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8 Deep Questions To Ask Yourself If You Keep Attracting Toxic and Manipulative Partners

8 Deep Questions To Ask Yourself If You Keep Attracting Toxic and Manipulative Partners

Why does your history keep repeating itself?

Have you ever felt like you were a “garbage magnet” when it comes to your love life? Do you find yourself repeatedly dating and falling in love with manipulative men who have narcissistic personality traits? Are you confused about why this keeps happening to you over and over again?

If so, there are some deep relationship questions to ask yourself that can help reveal why you keep falling for such controlling guys.

Inner injuries stemming from circumstances and experiences of your early childhood, such as toxic family dynamics or bullying, affect your physical, emotional, and mental health as an adult, shaping the way you experience life.

These unconscious layers of trauma may lead you to seek out unhealthy, abusive people, who are in turn seeking vulnerable people (like you) to prey upon in order to meet their selfish need to feel significance, power, and control in relationships.

If you have unhealed inner injuries, you could be unknowingly attracting men with narcissistic personality traits.

 

Here are 8 deep relationship questions to ask yourself if you keep falling in love with controlling, manipulative men who have narcissistic personality traits:

 

1. Do you believe someone else will heal your wounds?

Perhaps you continually look for a partner to cling to and depend on to heal those painful wounds. What you need to understand, though, is that other people cannot heal your pain. Other people do not have the resources to fix another human being. The only person who can heal you is you.

You’ve been searching your whole life for someone to heal your wounds and the toxic guys you’ve been dating have been searching their whole lives for someone who needs precisely that. They fed your insecurities with all of that false charm and fake love, while you believed they could bandage your sores.

 

2. Do you believe you can change someone, and that they, in turn, can change you?

The more you try to force people to become what you want them to be, the more control you hand over to them. You lose our own power. You give them responsibility for your wellness. And in return you lose your dignity, self-respect and mental health.

If you think you can help the toxic guys you’ve dated understand their difficulties, you are only continuing this emotionally dependent cycle. You are trying to force them to take responsibility.

These guys are individuals, responsible for their own lives, and the desire for long-term change must come from within them.

 

3. Do you feel responsible for other people’s feelings?

Do you find yourself having difficulty setting limits with people or saying no? Do you have a hard time standing up for yourself?

Perhaps you take responsibility for others rather than letting them learn to take responsibility for themselves. You may believe it is your job to rescue or shield people from their own painful emotions or from the consequences of their own actions.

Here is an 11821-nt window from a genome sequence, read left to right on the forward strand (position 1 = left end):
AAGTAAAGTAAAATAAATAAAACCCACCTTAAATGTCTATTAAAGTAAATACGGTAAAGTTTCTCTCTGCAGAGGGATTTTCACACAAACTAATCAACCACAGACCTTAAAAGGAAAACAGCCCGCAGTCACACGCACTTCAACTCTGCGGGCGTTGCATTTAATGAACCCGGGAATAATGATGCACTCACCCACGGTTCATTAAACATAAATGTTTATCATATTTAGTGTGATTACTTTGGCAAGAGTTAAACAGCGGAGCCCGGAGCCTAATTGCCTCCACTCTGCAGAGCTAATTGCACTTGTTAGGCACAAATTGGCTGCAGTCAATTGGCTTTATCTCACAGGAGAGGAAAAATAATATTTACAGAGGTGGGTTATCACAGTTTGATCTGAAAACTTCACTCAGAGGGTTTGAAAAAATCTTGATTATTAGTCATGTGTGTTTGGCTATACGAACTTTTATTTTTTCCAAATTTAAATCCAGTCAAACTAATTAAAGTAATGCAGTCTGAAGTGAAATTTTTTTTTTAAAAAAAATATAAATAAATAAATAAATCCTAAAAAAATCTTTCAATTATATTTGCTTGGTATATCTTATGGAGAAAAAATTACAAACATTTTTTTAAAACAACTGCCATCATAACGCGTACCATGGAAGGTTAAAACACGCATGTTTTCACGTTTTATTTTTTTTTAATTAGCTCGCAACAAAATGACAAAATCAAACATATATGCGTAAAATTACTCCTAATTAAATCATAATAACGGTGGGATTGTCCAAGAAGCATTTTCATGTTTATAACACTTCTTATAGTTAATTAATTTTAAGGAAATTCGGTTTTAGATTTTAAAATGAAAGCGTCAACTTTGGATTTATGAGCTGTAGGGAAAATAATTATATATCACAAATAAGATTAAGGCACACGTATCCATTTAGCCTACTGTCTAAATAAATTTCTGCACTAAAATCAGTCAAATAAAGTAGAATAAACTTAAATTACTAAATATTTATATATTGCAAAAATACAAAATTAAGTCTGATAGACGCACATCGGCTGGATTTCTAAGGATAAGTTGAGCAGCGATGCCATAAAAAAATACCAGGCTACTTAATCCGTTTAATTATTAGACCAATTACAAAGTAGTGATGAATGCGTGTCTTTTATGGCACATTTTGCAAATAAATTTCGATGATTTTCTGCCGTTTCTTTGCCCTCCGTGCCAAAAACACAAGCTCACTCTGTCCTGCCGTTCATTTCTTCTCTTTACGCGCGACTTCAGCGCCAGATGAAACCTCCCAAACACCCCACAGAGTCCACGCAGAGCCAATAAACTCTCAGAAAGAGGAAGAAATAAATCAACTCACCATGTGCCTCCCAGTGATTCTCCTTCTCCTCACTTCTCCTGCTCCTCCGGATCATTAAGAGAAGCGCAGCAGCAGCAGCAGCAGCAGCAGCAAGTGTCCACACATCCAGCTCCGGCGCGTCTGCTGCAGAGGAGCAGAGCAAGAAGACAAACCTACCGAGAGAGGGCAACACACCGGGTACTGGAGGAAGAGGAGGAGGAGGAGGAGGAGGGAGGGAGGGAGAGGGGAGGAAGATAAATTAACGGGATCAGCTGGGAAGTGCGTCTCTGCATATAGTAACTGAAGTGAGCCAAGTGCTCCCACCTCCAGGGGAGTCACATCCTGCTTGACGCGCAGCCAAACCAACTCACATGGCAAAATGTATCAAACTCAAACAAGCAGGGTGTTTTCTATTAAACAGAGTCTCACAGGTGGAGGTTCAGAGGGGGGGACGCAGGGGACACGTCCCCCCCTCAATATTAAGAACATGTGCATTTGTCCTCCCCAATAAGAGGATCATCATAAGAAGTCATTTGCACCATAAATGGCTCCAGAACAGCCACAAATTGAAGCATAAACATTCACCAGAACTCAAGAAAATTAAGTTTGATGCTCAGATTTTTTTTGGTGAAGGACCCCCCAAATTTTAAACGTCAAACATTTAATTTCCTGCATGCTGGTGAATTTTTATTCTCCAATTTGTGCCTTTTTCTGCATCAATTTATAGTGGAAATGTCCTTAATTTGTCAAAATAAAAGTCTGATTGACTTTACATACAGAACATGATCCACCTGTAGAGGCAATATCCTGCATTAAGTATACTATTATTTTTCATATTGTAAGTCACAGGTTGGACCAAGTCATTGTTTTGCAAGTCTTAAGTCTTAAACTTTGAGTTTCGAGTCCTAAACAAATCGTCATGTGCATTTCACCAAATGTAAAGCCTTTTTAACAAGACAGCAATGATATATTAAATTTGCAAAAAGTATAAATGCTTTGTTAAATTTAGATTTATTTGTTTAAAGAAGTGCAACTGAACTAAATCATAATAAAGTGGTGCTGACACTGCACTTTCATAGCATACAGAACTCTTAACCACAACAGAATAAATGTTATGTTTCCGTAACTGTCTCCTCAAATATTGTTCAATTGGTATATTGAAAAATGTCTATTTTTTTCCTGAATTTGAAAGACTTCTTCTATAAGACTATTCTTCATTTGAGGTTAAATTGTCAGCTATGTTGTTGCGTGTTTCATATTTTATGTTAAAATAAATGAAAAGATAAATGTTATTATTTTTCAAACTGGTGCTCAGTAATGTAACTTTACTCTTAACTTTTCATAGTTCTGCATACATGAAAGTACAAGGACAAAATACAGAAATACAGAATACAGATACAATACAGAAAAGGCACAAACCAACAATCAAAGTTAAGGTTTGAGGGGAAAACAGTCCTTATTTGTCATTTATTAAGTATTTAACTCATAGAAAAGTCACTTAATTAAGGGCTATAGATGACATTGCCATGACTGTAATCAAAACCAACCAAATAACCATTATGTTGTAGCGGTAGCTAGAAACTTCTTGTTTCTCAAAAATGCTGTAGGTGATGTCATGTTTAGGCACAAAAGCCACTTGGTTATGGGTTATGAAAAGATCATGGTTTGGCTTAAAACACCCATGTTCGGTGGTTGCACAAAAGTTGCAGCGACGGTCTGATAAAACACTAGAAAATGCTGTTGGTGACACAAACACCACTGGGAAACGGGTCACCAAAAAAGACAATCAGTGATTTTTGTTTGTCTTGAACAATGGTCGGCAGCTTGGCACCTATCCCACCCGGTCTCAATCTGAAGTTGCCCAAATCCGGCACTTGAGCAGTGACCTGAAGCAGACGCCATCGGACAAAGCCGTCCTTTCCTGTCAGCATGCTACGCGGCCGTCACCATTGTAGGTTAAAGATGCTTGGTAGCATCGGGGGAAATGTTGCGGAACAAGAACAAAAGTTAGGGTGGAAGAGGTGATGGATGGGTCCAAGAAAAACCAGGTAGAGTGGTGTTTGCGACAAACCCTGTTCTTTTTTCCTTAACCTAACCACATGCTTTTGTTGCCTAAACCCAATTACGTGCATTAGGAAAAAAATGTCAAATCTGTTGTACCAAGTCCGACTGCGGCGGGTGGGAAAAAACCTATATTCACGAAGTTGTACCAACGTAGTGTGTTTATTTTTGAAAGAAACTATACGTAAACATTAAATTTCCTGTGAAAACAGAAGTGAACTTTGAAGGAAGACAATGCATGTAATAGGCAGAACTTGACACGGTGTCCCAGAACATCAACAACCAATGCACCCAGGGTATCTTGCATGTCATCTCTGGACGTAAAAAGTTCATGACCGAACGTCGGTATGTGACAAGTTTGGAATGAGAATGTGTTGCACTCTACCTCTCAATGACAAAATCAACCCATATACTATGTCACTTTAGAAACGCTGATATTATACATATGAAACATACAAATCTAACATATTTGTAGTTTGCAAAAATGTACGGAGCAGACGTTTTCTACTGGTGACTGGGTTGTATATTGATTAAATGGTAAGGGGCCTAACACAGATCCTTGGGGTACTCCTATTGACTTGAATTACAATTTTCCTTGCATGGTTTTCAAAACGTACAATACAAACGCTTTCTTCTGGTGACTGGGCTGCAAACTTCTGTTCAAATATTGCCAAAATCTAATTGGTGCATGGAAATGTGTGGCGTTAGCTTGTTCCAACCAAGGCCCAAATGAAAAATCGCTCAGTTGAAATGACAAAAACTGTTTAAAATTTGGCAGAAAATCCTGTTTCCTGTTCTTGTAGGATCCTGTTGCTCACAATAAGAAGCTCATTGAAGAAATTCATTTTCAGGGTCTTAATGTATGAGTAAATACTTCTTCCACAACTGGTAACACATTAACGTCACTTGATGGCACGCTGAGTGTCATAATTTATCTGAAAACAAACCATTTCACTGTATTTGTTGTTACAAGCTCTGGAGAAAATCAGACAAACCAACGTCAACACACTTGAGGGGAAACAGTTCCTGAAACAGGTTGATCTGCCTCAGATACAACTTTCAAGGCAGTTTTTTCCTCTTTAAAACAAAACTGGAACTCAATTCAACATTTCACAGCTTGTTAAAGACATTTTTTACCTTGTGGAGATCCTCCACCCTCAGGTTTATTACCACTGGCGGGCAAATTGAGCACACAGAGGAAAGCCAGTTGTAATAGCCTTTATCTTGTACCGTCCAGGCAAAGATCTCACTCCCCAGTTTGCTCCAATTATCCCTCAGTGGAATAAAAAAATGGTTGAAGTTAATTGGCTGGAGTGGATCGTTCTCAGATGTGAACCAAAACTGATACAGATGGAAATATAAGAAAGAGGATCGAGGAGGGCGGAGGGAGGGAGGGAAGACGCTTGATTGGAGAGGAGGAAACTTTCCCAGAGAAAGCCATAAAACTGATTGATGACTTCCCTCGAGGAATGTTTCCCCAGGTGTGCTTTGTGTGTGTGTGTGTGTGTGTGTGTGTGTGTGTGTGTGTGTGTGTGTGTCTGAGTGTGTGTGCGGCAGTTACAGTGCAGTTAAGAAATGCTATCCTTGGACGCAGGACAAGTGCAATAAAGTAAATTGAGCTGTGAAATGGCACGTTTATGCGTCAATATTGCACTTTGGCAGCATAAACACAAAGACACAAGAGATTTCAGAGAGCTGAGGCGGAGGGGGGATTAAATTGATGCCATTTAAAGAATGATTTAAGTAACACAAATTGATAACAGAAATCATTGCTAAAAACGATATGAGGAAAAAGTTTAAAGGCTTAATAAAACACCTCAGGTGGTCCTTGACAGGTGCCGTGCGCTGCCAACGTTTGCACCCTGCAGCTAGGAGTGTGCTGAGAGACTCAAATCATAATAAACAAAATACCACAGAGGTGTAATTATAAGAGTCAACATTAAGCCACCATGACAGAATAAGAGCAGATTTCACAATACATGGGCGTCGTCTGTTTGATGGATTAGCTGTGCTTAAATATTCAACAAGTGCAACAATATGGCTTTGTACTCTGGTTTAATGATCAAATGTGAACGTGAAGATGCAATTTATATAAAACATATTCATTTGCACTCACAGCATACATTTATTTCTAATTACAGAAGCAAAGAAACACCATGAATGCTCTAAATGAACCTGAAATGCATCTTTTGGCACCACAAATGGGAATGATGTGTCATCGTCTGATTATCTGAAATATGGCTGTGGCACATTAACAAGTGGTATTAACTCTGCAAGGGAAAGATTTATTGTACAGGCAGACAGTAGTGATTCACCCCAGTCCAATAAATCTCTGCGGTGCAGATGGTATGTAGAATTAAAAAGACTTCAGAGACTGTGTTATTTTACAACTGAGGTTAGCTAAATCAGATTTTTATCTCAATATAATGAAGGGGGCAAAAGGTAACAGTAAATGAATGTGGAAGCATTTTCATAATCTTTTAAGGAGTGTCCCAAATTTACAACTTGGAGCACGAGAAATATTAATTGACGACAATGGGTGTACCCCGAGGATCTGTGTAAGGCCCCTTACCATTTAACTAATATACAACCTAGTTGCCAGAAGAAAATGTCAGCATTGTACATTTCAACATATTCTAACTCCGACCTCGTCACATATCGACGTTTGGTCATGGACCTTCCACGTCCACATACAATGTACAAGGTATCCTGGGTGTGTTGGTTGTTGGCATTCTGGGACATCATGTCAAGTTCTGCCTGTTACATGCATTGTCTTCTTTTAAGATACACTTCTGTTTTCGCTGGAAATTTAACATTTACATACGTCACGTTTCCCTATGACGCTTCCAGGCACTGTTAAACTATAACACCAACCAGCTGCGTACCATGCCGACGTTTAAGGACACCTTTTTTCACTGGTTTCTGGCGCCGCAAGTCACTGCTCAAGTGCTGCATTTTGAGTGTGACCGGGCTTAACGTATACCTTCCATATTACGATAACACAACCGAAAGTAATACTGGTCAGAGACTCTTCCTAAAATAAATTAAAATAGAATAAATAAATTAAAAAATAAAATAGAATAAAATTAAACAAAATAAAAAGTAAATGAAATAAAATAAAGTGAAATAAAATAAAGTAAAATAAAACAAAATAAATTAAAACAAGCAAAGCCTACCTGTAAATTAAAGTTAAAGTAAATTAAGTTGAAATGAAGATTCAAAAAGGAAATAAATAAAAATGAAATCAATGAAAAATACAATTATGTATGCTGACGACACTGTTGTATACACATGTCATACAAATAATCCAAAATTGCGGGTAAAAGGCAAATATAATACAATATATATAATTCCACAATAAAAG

You might try to placate them, tell them it’s not their fault. Or you might try to shoulder the pain for them.

If you put other people’s needs before your own and see this as a righteous strength in your personality, it could be causing you to overlook toxic behavior in a partner. By doing so, you are once again not allowing that person to take responsibility for their own lives, their own behavior, and the resulting consequences, good or bad.

 

4. Do you neglect your own needs to avoid feeling “selfish” or “lazy”?

Do you feel guilty for taking care of yourself or doing things for yourself? Do you feel uncomfortable when you have “me” time? Do you only have a sense of worth if you are being productive or doing thing?

It could be that you have been trained from an early age, probably by parents, caregivers, or educators, that taking care of yourself or having leisure time and allowing yourself to rest is lazy, self-centered, and must be absolutely 100 percent avoided at all cost.

 

5. Are you a people pleaser?

Does it bother you when other people think poorly of you? Some people believe that it is a requirement to have people like them and they are willing to do almost anything to gain approval from others.

Some people are overly concerned about offending or hurting people’s feelings and as a result, become “people pleasers” who overlook their own needs in favor of someone else’s.

When you are a people-pleaser, you’re more likely to put up with inappropriate, hurtful and toxic behavior from a partner. You don’t want your special guy to feel too guilty about his bad behavior toward you, so you say, “It’s okay. I’m fine. Don’t worry. We’re fine.”

Written by JOANNE BROTHWELL, MSW Therapist

Joanne has over twenty years of experience as a therapist helping people overcome obstacles, improve their lives and achieve greater happiness. Using evidenced-based interventions, she provides therapy and coaching for individuals, couples and families. Joanne holds a master’s degree in clinical social work and is a certified professional coach.

Joanne approaches her counseling work from the lens of a therapist and as a individual who has experienced the devastation of psychological abuse.

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